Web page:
Cranial Nerve Development

Rapid, high-contrast imaging of mouse embryos to investigate axonal growth and pathfinding of cranial nerves

Whole mouse embryo widefield data and LVCC Whole_mouse_embryo_widefield_data_and_LVCC.jpg

This article demonstrates how fast, high-contrast imaging of mouse embryos with a THUNDER Imager 3D Cell Culture and Large Volume Computational Clearing (LVCC) enable the investigation of axonal growth and cranial nerve development. Many genetic disorders which can compromise early stages in neural circuit development are believed to disrupt behavior. Studying cellular changes in early neural development with mouse model organisms and defining behaviors and underlying developmental mechanisms that meaningfully parallel human disorders is difficult. Identifying early divergence of axon growth in the developing-neuronal-circuit trigeminal nerve, which is involved in facial sensations and motor functions, allows these challenges to be addressed.

Image of whole mouse embryo: (left) raw widefield data and (right) after large volume computational clearing (LVCC). Courtesy of A. Popratiloff and Z. Motahari, George Washington University, USA.


Many genetic disorders are thought to disrupt behavior by compromising early steps in neural circuit development [1]. Resolving such cellular changes in early neural development has proven challenging with model organisms. Defining behaviors, circuits, and underlying developmental mechanisms in mutant mouse models that meaningfully parallel clinically significant deficits in human genetic disorders is difficult [1]. Detecting changes in initial differentiation of individual neurons remain elusive. These challenges are addressed by identifying early divergence of axon growth in a key component: the trigeminal nerve of the developing neural circuit [1]. By focusing on the trigeminal nerve (cranial nerve V), which is responsible for sensation of the face and motor functions, such as suckling, feeding, biting, chewing, and swallowing, axonal growth and pathfinding in the native, 3D environment that might otherwise be missed using histological processing, can be can investigated [1]. How rapid, high-contrast imaging of mouse embryos with a THUNDER Imager 3D Cell Culture and Large Volume Computational Clearing (LVCC) [2,3] can help the study of cranial nerve development is shown this article.


To image entire mouse embryos in a practical way, it is helpful to have a solution that can quickly achieve sharp, high-contrast 3D images where important details are clearly resolved. This way, the embryo can be captured in a single session and in a fraction of the time when compared to confocal imaging. Conventional widefield microscopy is fast and offers detection sensitivity, but images of thick specimens, like mouse embryos, often have an out-of-focus blur or haze which reduces the contrast [2,3].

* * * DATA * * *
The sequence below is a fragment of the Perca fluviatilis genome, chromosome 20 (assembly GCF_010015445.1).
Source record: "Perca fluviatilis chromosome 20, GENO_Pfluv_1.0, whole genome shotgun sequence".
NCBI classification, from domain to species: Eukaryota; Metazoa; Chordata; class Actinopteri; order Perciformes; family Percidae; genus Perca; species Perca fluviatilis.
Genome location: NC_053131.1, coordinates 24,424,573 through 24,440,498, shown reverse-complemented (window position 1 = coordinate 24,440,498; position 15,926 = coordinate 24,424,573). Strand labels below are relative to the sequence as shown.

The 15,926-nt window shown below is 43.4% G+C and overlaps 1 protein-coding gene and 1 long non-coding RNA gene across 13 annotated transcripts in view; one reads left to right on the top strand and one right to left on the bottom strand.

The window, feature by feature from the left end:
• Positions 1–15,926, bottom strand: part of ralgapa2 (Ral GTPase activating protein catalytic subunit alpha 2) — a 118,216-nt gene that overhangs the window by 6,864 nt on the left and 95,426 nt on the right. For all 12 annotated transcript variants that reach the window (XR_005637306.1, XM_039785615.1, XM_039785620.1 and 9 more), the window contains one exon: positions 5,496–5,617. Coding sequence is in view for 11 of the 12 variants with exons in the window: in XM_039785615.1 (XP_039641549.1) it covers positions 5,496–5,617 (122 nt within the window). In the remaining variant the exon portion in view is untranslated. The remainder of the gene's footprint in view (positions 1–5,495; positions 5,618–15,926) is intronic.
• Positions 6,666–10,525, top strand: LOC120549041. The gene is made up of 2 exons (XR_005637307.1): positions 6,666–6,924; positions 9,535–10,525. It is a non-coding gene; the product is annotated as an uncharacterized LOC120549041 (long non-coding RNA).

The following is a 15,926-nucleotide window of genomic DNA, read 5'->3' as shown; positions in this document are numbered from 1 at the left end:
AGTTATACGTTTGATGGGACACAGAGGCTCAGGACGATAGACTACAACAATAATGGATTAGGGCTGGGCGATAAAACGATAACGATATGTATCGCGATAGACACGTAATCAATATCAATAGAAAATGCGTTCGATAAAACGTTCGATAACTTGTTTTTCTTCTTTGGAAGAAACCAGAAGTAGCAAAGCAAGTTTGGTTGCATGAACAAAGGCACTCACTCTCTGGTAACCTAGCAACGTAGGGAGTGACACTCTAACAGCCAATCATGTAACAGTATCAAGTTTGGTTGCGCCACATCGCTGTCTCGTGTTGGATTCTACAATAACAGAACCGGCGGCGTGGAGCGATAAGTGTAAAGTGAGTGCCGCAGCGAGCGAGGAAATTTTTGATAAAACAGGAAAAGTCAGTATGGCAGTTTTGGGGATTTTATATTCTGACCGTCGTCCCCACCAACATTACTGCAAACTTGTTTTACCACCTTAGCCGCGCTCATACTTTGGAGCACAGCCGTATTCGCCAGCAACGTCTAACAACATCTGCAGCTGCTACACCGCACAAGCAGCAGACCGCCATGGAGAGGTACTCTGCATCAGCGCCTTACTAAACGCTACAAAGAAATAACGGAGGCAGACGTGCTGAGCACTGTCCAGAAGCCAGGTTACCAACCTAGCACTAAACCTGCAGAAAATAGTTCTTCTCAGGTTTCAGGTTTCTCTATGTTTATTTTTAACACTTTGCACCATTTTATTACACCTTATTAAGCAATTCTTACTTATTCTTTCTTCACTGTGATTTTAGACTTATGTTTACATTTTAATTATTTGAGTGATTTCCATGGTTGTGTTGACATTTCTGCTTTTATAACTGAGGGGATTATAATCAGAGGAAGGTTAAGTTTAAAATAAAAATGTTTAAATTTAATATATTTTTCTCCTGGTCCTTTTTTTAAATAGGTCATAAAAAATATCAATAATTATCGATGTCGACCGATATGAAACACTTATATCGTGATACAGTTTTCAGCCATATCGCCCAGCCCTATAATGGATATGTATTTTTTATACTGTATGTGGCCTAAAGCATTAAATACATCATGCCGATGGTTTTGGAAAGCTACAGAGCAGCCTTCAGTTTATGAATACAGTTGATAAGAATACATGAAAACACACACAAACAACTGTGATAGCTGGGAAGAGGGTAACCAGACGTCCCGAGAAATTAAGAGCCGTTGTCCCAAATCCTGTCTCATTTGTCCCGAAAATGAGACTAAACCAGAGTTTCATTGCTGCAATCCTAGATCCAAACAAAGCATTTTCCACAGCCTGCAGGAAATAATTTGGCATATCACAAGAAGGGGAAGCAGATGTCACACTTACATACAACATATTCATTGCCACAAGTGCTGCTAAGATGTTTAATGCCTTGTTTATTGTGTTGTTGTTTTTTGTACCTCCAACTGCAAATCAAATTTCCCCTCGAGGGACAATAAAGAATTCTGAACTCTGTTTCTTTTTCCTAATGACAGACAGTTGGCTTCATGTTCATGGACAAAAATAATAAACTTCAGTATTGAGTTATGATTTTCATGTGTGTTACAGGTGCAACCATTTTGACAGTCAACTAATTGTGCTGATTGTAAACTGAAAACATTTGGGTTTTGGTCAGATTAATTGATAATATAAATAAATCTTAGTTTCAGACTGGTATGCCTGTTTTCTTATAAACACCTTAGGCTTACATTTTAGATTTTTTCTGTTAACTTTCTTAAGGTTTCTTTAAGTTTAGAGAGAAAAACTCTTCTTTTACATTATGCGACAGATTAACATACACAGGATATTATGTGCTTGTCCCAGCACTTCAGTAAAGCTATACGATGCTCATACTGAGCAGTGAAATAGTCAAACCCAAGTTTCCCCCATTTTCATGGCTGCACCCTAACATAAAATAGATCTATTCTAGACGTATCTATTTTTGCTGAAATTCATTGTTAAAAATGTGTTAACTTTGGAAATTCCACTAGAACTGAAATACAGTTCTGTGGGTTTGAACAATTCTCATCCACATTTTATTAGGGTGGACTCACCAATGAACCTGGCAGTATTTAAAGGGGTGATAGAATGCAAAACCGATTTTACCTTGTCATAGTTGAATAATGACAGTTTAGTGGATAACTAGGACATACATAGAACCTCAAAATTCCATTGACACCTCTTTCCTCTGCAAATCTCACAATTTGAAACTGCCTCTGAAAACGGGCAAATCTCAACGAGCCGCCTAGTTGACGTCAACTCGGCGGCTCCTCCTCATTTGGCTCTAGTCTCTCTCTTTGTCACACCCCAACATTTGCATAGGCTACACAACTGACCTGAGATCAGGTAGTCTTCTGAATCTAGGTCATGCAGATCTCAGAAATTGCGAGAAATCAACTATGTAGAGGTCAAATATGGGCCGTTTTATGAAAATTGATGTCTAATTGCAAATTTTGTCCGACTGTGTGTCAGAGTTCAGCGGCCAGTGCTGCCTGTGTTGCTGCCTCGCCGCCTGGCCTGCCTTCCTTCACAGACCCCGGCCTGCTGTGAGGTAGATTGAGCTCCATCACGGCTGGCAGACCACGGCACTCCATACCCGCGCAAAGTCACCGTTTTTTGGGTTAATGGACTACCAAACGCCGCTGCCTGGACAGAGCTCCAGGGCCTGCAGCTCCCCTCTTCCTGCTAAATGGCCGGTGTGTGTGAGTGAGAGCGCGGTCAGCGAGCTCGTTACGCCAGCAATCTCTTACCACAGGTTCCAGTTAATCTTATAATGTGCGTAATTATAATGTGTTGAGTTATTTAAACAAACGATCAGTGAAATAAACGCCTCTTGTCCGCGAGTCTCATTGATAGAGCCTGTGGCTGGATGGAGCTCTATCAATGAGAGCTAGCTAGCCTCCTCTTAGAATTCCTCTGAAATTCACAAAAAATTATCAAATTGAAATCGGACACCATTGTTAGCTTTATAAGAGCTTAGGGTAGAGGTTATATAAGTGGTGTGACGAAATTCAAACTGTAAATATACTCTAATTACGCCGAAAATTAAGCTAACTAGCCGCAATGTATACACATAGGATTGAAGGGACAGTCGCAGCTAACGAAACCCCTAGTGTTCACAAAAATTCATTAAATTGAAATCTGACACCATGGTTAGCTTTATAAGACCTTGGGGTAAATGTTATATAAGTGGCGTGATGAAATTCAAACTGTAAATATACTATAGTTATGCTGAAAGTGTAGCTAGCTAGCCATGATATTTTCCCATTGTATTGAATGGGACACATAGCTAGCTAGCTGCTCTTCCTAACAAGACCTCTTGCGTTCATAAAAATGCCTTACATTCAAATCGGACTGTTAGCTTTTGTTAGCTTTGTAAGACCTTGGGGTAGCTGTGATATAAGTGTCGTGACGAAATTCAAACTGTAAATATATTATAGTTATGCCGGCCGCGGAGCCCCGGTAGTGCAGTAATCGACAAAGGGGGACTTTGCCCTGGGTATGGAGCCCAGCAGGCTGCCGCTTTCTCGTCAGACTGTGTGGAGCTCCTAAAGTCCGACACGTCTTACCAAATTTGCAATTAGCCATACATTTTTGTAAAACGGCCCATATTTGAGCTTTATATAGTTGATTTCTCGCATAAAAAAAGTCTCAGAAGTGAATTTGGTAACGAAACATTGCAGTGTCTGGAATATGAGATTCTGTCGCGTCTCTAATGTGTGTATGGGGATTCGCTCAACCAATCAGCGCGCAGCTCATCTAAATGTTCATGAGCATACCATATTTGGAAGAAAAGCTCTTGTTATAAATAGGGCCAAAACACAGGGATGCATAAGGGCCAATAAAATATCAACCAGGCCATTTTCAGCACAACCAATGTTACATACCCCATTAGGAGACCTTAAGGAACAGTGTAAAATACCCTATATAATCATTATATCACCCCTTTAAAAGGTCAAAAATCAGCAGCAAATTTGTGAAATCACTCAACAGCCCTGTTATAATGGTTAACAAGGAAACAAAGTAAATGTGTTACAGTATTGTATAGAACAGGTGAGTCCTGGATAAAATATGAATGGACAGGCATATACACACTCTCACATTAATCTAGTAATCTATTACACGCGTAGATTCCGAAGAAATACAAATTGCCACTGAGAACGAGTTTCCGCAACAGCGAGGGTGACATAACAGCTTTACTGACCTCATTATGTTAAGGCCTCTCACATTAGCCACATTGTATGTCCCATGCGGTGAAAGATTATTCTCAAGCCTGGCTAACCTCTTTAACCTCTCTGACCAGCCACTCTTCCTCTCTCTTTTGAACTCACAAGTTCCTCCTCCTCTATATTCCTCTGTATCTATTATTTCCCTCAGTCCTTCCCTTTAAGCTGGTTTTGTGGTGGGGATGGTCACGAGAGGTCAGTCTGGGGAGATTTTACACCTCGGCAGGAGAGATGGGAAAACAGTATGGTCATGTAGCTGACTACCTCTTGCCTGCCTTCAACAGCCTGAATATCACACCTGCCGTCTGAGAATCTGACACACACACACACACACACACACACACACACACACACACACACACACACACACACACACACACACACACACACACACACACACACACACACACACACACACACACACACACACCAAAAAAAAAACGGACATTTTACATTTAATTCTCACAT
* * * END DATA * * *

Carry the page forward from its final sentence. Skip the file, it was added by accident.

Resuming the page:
Mouse embryos were imaged with a THUNDER Imager 3D Cell Culture. The embryos were stained with anti-βIII tubulin (Tuj1) antibody for mapping the nervous system and cranial nerves. Coupled with BABB clearing, the 3-dimensional structure of the nervous system in the entire embryo can be imaged. The images in figure 1 were collected with a 20x, multi-immersion media objective with a numerical aperture (NA) of 0.75 and a working distance close to 700 μm. The image consists of 32 stitched tiles with an imaging depth of 672 μm (337 steps), capturing the full extent of the embryo’s structure. All data was collected in a total time of 18 minutes.


The haze inherent to widefield imaging is extracted from the image via LVCC and Instant Computational Clearing (ICC) [2,3]. After clearing, the Leica adaptive deconvolution technology is used to enhance the resolution of the 3-dimenional features [4]. This processing allows for easy viewing of the neural structure of the embryo as well as more precious placement of the neurons within the embryo’s overall layout.


The THUNDER technology Large Volume Computational Clearing (LVCC) [2,3] significantly enhances the contrast when imaging cranial nerve development in mouse embryos allowing fine details to be resolved unlike conventional widefield imaging.

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